I write today as as a man who has no friends, but before you feel too sorry for me, I should clarify context. Specifically, I have no Facebook Friends, not even a Twitter account, though that has more appeal to me than Facebook. Yes, I have access to a computer, even an iPhone, no iPad yet. So I’m stuck in the ancient world of email and regular web searches.
But because my wife is on Facebook and has lots of friends, I vicariously participate through her. I see the relational value of Facebook. I’ve gained a lot of useful information about dear friends. The stronger connections are wonderful. But I am mystified by many of you who feel the need to share what you had for breakfast, every thought you’ve had all day long, and various other details that I really don’t need or want to know. Most of it is harmless, I suppose, but it is taking up useful time that I just wonder if it could be better spent. But that’s a dangerous alley for me to walk into as you could easily identify numerous areas of poor time stewardship on my part, such as following the St. Louis Cardinals on my ESPN Score Center app.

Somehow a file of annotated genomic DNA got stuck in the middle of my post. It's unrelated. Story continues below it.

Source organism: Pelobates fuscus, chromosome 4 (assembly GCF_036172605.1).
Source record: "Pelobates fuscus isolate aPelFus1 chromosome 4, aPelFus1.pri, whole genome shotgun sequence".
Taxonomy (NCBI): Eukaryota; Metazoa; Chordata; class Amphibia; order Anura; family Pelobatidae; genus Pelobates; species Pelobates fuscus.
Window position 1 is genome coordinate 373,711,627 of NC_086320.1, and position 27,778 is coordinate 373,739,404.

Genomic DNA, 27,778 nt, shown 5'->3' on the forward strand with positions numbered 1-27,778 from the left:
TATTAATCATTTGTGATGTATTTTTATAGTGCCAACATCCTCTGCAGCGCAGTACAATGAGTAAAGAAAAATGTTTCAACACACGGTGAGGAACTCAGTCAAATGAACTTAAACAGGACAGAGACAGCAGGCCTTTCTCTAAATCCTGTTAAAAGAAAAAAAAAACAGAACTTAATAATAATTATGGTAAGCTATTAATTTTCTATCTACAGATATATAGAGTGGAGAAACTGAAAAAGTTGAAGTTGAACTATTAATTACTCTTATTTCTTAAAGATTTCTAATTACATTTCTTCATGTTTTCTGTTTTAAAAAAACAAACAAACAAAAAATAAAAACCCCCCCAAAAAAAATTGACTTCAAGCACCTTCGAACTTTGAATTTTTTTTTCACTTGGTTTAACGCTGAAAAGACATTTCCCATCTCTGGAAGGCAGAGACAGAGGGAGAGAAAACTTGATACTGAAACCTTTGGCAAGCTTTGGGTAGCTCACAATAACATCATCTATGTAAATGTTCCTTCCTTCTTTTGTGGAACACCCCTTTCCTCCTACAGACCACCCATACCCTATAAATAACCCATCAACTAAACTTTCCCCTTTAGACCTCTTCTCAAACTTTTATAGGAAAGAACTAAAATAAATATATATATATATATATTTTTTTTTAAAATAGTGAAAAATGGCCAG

But I want to address something more serious. What about the danger of too much self-revelation? If you are a parent, how do you guide your children’s use of social media? How do you protect them from making tragic choices in self-revelation or in risky relationships? But, taking another step back, what are you modeling for them by what you post? What are you modeling for them by what you say on Facebook about them, the pictures you post of them? How will they feel when they are older?
After you’ve considered Jen Wilkin’s perspective, I’d love to hear your comments.